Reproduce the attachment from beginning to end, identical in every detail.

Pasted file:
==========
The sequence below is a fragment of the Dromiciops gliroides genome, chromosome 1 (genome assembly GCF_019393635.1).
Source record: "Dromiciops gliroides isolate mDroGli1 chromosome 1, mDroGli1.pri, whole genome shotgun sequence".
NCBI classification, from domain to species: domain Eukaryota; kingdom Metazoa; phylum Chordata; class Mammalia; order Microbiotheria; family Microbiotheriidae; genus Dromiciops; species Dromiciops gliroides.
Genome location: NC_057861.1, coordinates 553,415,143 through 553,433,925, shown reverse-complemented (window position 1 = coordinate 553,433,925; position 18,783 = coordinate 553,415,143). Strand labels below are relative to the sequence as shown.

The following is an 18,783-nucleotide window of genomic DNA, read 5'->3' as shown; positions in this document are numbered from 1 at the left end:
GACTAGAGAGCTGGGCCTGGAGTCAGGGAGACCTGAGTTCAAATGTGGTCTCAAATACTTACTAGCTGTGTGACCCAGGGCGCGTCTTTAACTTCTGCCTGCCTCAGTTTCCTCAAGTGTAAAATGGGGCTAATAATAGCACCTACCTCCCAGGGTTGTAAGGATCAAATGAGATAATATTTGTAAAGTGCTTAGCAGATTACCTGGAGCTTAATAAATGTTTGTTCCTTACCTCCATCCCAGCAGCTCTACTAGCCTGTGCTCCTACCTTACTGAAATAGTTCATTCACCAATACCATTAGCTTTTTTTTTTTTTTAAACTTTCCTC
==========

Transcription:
The sequence below is a fragment of the Dromiciops gliroides genome, chromosome 1 (genome assembly GCF_019393635.1).
Source record: "Dromiciops gliroides isolate mDroGli1 chromosome 1, mDroGli1.pri, whole genome shotgun sequence".
NCBI classification, from domain to species: domain Eukaryota; kingdom Metazoa; phylum Chordata; class Mammalia; order Microbiotheria; family Microbiotheriidae; genus Dromiciops; species Dromiciops gliroides.
Genome location: NC_057861.1, coordinates 553,415,143 through 553,433,925, shown reverse-complemented (window position 1 = coordinate 553,433,925; position 18,783 = coordinate 553,415,143). Strand labels below are relative to the sequence as shown.

The following is an 18,783-nucleotide window of genomic DNA, read 5'->3' as shown; positions in this document are numbered from 1 at the left end:
GACTAGAGAGCTGGGCCTGGAGTCAGGGAGACCTGAGTTCAAATGTGGTCTCAAATACTTACTAGCTGTGTGACCCAGGGCGCGTCTTTAACTTCTGCCTGCCTCAGTTTCCTCAAGTGTAAAATGGGGCTAATAATAGCACCTACCTCCCAGGGTTGTAAGGATCAAATGAGATAATATTTGTAAAGTGCTTAGCAGATTACCTGGAGCTTAATAAATGTTTGTTCCTTACCTCCATCCCAGCAGCTCTACTAGCCTGTGCTCCTACCTTACTGAAATAGTTCATTCACCAATACCATTAGCTTTTTTTTTTTTTTAAACTTTCCTC